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|Articles - September 2011|
|Wednesday, August 24, 2011|
Page 5 of 5
Later in the afternoon, Sanchez checks out a job site in Lake Oswego where his union has a dispute with the drywall subcontractor. His conversation in Spanish with the employees there is tense and terse.
“They are hard-core employees,” he says as he heads to the job site trailer. “They feel loyal because they are happy to have work.”
“See you on the picket line,” says the project manager with a grin.
Sanchez maintains an easy rapport with most of the people he speaks to, but not everyone is a fan of his union’s tactics. Months before Nagy pled guilty, demonstrators routinely gathered in front of the offices of Portland contractor S.D. Deacon to declare him guilty, with a huge poster showing Nagy’s mug shot. And these demonstrators were not necessarily union workers, since the carpenters union hires day laborers for political work, including homeless people who are not union members. That tactic does not sit well with some union members. One commenter at Oregon Business’ website, oregonbusiness.com, responded to a news story about the campaign by charging that the carpenters union had mob ties and “recently closed all Locals and tossed all delegates who were elected by the membership out of office and installed hand-picked yes men.”
Those charges are not as outlandish as they sound. The carpenters union does have documented historic connections to organized crime (in New York) and the Pacific Northwest Regional Council did recently replace local delegates in a major restructuring following charges of financial impropriety. The carpenters are not members of the national AFL-CIO union coalition or the local building trades council, and have quarreled with both groups over organizing tactics and strategy.
John Mohlis, executive secretary of the Oregon State Building & Construction Trades Council, says: “There is a bit of friction [between the carpenters union and others in the building trades], but we try our best to have a working relationship with them, because we’re signatory partners and our members work the same job sites as theirs do... It definitely complicates things.”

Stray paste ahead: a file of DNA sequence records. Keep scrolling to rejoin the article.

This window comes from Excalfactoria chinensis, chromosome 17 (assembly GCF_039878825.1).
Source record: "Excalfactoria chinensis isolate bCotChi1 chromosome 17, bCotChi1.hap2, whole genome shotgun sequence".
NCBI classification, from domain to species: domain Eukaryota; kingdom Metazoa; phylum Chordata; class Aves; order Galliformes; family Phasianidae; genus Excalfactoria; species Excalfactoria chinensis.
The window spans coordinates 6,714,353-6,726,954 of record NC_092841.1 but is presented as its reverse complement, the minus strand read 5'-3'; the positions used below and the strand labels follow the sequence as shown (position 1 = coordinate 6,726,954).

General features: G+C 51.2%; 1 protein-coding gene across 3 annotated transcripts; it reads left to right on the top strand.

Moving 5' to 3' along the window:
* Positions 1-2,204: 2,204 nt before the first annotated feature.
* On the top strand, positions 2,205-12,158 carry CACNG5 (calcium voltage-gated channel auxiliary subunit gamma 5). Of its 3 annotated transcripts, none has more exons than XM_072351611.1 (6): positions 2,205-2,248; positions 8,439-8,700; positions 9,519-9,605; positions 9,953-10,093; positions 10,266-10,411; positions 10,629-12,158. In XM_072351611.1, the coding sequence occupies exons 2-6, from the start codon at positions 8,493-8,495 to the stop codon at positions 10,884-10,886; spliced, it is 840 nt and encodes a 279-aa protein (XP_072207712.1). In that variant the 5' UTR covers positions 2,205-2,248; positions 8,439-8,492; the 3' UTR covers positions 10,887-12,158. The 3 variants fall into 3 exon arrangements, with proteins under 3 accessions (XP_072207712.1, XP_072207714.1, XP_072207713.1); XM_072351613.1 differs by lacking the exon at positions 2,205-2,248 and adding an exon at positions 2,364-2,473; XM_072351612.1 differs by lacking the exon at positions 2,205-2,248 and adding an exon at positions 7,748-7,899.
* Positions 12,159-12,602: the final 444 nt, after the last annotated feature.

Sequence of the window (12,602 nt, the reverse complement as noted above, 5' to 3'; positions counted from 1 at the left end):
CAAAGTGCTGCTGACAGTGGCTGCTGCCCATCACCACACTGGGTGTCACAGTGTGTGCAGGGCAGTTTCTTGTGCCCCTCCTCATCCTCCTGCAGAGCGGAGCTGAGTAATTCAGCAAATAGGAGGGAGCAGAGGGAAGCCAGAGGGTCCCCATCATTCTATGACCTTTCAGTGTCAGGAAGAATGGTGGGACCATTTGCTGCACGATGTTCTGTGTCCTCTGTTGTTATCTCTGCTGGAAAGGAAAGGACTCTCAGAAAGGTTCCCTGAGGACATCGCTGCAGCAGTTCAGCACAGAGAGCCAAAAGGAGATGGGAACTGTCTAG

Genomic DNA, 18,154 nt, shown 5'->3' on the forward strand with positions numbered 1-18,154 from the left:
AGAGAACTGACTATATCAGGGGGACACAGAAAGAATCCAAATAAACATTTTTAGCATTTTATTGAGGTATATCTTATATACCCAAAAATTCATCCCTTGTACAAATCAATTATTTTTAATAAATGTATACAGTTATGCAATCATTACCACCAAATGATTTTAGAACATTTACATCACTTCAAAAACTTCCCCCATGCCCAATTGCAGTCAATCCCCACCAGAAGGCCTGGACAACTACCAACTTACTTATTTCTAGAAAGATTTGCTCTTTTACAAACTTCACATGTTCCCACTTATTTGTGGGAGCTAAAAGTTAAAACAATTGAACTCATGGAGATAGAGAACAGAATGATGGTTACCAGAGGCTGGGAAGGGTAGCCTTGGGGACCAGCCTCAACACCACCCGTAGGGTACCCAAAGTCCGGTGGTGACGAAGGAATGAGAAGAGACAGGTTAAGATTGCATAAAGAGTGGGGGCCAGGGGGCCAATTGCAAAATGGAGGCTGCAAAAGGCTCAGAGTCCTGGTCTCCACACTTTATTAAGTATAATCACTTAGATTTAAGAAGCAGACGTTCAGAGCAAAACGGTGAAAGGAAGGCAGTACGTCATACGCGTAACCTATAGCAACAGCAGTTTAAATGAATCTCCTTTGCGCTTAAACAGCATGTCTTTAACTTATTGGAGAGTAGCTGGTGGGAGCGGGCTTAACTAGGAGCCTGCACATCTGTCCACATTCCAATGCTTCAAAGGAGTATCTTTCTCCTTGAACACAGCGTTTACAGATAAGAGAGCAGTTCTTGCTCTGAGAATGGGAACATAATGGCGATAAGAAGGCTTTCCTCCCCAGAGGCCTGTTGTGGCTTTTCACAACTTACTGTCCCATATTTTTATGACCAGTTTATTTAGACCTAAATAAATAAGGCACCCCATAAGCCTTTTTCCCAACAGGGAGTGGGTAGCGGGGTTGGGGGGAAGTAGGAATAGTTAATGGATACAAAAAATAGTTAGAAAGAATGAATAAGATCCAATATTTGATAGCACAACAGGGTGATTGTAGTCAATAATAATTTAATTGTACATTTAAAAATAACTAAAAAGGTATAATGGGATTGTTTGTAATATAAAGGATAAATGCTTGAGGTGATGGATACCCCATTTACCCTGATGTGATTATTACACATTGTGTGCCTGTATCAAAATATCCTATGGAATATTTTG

Jimmy Matta, the top official of the Pacific Northwest Regional Council of Carpenters, based in Kent, Wash., offers no apologies about the aggressive tactics his union employs. “We are passionate about cheaters,” he says. “We are passionate about crooks.”
Matta led a hard-nosed campaign against underground construction labor in Seattle that pointed fingers at a development company owned by billionaire Paul Allen, among other targets. He says one goal of the recent restructuring is to replicate those tough tactics in Portland. “We built a strong track record in Washington, and we’re going to do the same thing here,” says Matta.
Sanchez echoes that sentiment as he returns to the Portland office at the end of another day of watchdogging job sites.
“Some people say we’re bullies,” says Sanchez. “They say we just want our way. But we are fighting for what is right. And we are not going to stop.”
Tuesday, January 27, 2015
BY KIM MOORE
Robin Anderson, dean of the Pamplin School of Business, University of Portland: "You need people who are comfortable leading in ambiguity."
Wednesday, January 14, 2015
BY JACOB PALMER | OB DIGITAL NEWS EDITOR
Portland's cab companies urged city hall for consideration as officials weigh new rules for Uber and other ridesharing companies.
Friday, January 23, 2015
BY KIM MOORE | OB RESEARCH EDITOR
Carbon pricing is gaining momentum in Oregon, sparking concern for energy-intensive businesses — but also opportunity to expand a homespun green economy.
Thursday, December 18, 2014
2014 was a year of wild contradictions, fast-paced growth and unexpected revelations.
Sunday, December 07, 2014
BY LINDA BAKER
On Friday, Uber switched on an app — and with one push of the button torpedoed Portland’s famed public process.
Monday, January 26, 2015
The day after this issue goes to press, the city of Medford will host its annual business conference. The event features Minoli Ratnatunga, co-author of the Milken Institute’s annual “Best-Performing Cities” report. Preliminary data suggests that Medford is likely to retain its No. 1 ranking among best-performing small cities for having a higher concentration of high-tech firms than the national average.
Monday, January 26, 2015
BY LINDA BAKER
The 2014 Bend Venture Conference set a record for the most cash, investments and prizes awarded at an angel conference in the Pacific Northwest. Investments in the six winning companies exceeded $1 million. The 11th annual conference was hosted by Economic Development of Central Oregon.
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The official launch will be Jan. 14.
In a switch on the traditional trade show, representatives from UO departments and local and state agencies will host tables to connect with businesses and vendors. The fourth Reverse Vendor Fair will take place Wednesday, Feb. 25, in Eugene.